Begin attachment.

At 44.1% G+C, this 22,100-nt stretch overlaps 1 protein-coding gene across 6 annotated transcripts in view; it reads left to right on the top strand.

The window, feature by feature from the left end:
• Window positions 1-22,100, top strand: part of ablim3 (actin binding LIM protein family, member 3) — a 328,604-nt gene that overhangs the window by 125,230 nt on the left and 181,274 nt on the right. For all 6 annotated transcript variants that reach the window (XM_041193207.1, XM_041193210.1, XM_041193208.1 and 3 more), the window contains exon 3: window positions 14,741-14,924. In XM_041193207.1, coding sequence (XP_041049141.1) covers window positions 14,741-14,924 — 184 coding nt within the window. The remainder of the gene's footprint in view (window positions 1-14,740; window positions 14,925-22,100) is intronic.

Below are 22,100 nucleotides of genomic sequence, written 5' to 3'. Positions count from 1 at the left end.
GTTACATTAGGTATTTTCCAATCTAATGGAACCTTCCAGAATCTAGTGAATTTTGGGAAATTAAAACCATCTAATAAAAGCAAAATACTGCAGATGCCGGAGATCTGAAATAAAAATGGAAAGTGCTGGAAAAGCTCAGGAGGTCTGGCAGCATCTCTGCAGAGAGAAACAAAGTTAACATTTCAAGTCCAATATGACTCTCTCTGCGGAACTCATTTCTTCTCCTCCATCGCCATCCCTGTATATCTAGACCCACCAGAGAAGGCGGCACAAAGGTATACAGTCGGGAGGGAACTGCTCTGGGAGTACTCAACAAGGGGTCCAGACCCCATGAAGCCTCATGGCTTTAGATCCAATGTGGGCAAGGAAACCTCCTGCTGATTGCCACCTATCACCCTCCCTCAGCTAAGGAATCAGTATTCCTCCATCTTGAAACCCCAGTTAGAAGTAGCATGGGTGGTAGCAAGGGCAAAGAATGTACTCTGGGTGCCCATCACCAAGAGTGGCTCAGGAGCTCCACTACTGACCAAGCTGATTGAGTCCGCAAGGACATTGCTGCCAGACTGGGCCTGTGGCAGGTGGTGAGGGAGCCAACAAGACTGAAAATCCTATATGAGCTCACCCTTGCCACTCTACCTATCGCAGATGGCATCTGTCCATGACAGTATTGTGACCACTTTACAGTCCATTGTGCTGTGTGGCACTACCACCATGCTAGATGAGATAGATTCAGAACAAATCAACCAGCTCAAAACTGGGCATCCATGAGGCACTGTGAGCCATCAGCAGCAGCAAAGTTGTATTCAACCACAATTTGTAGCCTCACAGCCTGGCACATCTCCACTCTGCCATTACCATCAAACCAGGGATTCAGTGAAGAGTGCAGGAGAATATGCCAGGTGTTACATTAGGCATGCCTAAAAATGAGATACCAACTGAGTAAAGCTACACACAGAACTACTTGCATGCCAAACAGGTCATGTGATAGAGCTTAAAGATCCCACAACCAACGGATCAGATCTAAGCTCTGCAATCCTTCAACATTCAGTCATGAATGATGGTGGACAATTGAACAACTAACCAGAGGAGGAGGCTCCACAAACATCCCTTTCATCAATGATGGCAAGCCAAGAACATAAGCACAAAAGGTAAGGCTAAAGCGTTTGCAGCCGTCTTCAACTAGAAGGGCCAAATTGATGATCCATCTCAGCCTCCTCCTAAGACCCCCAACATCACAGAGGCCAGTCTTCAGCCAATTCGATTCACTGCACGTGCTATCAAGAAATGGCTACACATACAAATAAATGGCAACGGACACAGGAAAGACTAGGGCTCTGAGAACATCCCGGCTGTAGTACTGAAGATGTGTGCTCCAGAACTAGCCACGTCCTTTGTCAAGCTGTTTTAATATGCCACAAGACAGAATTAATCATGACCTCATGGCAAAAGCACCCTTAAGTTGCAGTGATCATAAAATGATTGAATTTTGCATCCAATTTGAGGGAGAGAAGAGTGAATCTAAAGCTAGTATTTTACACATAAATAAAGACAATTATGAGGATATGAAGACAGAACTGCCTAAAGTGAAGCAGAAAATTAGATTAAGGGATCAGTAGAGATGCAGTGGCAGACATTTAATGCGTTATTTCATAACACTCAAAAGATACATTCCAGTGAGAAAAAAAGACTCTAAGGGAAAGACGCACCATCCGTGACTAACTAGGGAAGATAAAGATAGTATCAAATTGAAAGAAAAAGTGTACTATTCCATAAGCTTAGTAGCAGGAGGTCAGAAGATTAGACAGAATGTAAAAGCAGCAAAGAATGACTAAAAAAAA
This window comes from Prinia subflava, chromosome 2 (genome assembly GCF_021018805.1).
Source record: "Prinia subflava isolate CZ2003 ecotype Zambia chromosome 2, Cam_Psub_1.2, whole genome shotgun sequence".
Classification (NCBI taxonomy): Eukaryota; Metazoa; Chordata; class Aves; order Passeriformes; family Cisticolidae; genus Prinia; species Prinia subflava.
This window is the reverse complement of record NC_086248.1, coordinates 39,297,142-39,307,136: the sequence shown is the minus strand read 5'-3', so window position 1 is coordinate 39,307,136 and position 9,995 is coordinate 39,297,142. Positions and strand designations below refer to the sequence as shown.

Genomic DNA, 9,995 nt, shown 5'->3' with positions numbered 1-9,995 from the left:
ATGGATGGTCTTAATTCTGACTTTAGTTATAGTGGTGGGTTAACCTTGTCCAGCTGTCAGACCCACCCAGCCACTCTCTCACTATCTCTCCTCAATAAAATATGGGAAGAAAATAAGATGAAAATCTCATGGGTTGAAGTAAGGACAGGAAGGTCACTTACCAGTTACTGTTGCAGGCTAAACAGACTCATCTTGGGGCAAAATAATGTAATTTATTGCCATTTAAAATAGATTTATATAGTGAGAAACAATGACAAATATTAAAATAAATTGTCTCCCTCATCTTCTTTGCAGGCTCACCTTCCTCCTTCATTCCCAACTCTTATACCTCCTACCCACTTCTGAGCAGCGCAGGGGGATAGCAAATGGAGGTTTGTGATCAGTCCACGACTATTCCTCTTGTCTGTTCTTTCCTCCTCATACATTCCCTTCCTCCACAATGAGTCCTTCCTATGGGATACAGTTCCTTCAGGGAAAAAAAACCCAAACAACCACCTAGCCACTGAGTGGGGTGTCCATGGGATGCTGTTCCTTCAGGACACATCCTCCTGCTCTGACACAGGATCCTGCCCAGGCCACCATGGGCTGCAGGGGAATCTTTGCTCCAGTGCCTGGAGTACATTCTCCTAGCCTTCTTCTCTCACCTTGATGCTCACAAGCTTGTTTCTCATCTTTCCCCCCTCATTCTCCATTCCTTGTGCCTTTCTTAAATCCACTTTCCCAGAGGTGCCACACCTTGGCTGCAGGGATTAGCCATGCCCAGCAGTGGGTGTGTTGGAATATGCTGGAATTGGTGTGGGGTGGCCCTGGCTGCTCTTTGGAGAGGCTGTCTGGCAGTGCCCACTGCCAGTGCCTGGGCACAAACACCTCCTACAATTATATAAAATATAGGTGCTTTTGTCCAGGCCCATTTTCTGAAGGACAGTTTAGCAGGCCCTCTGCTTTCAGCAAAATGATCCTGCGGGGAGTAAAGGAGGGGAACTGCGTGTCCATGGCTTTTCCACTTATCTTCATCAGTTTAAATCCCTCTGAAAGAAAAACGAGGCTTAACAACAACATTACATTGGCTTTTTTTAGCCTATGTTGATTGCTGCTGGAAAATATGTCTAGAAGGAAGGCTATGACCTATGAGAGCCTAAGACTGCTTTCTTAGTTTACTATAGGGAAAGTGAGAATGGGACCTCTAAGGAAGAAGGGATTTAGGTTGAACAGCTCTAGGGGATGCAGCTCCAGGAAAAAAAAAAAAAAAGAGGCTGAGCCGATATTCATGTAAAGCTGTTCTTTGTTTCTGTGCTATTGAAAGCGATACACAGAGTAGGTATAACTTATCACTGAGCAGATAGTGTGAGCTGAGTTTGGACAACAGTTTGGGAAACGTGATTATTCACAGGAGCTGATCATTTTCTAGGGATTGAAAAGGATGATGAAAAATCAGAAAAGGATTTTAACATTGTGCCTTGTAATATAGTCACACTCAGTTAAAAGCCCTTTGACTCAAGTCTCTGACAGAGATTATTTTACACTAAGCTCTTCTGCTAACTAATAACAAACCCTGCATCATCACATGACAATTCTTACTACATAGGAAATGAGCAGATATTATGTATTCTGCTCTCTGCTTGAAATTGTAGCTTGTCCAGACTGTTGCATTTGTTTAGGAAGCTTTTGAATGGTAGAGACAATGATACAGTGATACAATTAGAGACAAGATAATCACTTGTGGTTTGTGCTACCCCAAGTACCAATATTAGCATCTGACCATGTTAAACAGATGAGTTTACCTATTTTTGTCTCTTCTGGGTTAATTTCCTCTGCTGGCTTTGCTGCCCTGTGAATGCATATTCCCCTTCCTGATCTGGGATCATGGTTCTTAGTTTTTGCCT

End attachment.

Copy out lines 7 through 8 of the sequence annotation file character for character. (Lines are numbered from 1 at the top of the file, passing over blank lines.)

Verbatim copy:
Source record: "Prinia subflava isolate CZ2003 ecotype Zambia chromosome 2, Cam_Psub_1.2, whole genome shotgun sequence".
Classification (NCBI taxonomy): Eukaryota; Metazoa; Chordata; class Aves; order Passeriformes; family Cisticolidae; genus Prinia; species Prinia subflava.